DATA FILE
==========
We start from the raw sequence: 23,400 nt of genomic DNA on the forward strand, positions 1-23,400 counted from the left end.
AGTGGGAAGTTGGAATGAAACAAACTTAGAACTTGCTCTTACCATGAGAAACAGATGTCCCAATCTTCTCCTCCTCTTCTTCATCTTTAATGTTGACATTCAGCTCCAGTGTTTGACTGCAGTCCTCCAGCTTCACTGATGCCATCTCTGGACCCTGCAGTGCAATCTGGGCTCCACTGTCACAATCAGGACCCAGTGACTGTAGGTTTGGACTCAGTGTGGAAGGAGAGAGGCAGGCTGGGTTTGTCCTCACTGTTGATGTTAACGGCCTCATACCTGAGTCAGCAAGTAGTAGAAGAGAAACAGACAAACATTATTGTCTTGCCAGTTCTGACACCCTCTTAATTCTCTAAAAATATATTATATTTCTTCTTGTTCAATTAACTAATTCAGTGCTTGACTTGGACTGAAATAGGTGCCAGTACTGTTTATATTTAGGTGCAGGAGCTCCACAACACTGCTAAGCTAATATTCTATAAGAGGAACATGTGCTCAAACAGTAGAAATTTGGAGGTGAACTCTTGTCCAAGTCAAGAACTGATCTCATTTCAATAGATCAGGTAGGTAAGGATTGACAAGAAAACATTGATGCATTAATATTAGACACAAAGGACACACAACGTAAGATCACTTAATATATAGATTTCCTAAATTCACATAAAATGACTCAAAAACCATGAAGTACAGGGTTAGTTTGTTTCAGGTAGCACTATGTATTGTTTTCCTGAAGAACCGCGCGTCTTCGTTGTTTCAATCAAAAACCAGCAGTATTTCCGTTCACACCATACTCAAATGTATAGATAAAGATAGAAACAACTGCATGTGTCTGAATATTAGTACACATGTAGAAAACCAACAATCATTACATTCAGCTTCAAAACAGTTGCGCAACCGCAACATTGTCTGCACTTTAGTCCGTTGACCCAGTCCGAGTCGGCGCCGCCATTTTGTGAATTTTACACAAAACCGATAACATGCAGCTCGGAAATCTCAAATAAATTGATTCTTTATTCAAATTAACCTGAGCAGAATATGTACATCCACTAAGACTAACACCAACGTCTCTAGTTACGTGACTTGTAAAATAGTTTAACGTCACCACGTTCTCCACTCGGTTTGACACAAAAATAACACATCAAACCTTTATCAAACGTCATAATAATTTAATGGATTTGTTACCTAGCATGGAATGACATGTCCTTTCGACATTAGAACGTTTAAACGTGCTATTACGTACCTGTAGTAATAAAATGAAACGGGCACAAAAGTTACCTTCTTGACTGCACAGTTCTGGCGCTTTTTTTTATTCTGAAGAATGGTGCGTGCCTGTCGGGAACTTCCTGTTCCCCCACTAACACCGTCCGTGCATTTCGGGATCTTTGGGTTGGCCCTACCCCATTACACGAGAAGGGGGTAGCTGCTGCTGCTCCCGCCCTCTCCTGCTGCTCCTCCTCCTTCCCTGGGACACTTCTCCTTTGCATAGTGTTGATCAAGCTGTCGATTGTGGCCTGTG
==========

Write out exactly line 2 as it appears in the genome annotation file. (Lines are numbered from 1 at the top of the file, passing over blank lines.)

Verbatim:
AGTGGGAAGTTGGAATGAAACAAACTTAGAACTTGCTCTTACCATGAGAAACAGATGTCCCAATCTTCTCCTCCTCTTCTTCATCTTTAATGTTGACATTCAGCTCCAGTGTTTGACTGCAGTCCTCCAGCTTCACTGATGCCATCTCTGGACCCTGCAGTGCAATCTGGGCTCCACTGTCACAATCAGGACCCAGTGACTGTAGGTTTGGACTCAGTGTGGAAGGAGAGAGGCAGGCTGGGTTTGTCCTCACTGTTGATGTTAACGGCCTCATACCTGAGTCAGCAAGTAGTAGAAGAGAAACAGACAAACATTATTGTCTTGCCAGTTCTGACACCCTCTTAATTCTCTAAAAATATATTATATTTCTTCTTGTTCAATTAACTAATTCAGTGCTTGACTTGGACTGAAATAGGTGCCAGTACTGTTTATATTTAGGTGCAGGAGCTCCACAACACTGCTAAGCTAATATTCTATAAGAGGAACATGTGCTCAAACAGTAGAAATTTGGAGGTGAACTCTTGTCCAAGTCAAGAACTGATCTCATTTCAATAGATCAGGTAGGTAAGGATTGACAAGAAAACATTGATGCATTAATATTAGACACAAAGGACACACAACGTAAGATCACTTAATATATAGATTTCCTAAATTCACATAAAATGACTCAAAAACCATGAAGTACAGGGTTAGTTTGTTTCAGGTAGCACTATGTATTGTTTTCCTGAAGAACCGCGCGTCTTCGTTGTTTCAATCAAAAACCAGCAGTATTTCCGTTCACACCATACTCAAATGTATAGATAAAGATAGAAACAACTGCATGTGTCTGAATATTAGTACACATGTAGAAAACCAACAATCATTACATTCAGCTTCAAAACAGTTGCGCAACCGCAACATTGTCTGCACTTTAGTCCGTTGACCCAGTCCGAGTCGGCGCCGCCATTTTGTGAATTTTACACAAAACCGATAACATGCAGCTCGGAAATCTCAAATAAATTGATTCTTTATTCAAATTAACCTGAGCAGAATATGTACATCCACTAAGACTAACACCAACGTCTCTAGTTACGTGACTTGTAAAATAGTTTAACGTCACCACGTTCTCCACTCGGTTTGACACAAAAATAACACATCAAACCTTTATCAAACGTCATAATAATTTAATGGATTTGTTACCTAGCATGGAATGACATGTCCTTTCGACATTAGAACGTTTAAACGTGCTATTACGTACCTGTAGTAATAAAATGAAACGGGCACAAAAGTTACCTTCTTGACTGCACAGTTCTGGCGCTTTTTTTTATTCTGAAGAATGGTGCGTGCCTGTCGGGAACTTCCTGTTCCCCCACTAACACCGTCCGTGCATTTCGGGATCTTTGGGTTGGCCCTACCCCATTACACGAGAAGGGGGTAGCTGCTGCTGCTCCCGCCCTCTCCTGCTGCTCCTCCTCCTTCCCTGGGACACTTCTCCTTTGCATAGTGTTGATCAAGCTGTCGATTGTGGCCTGTG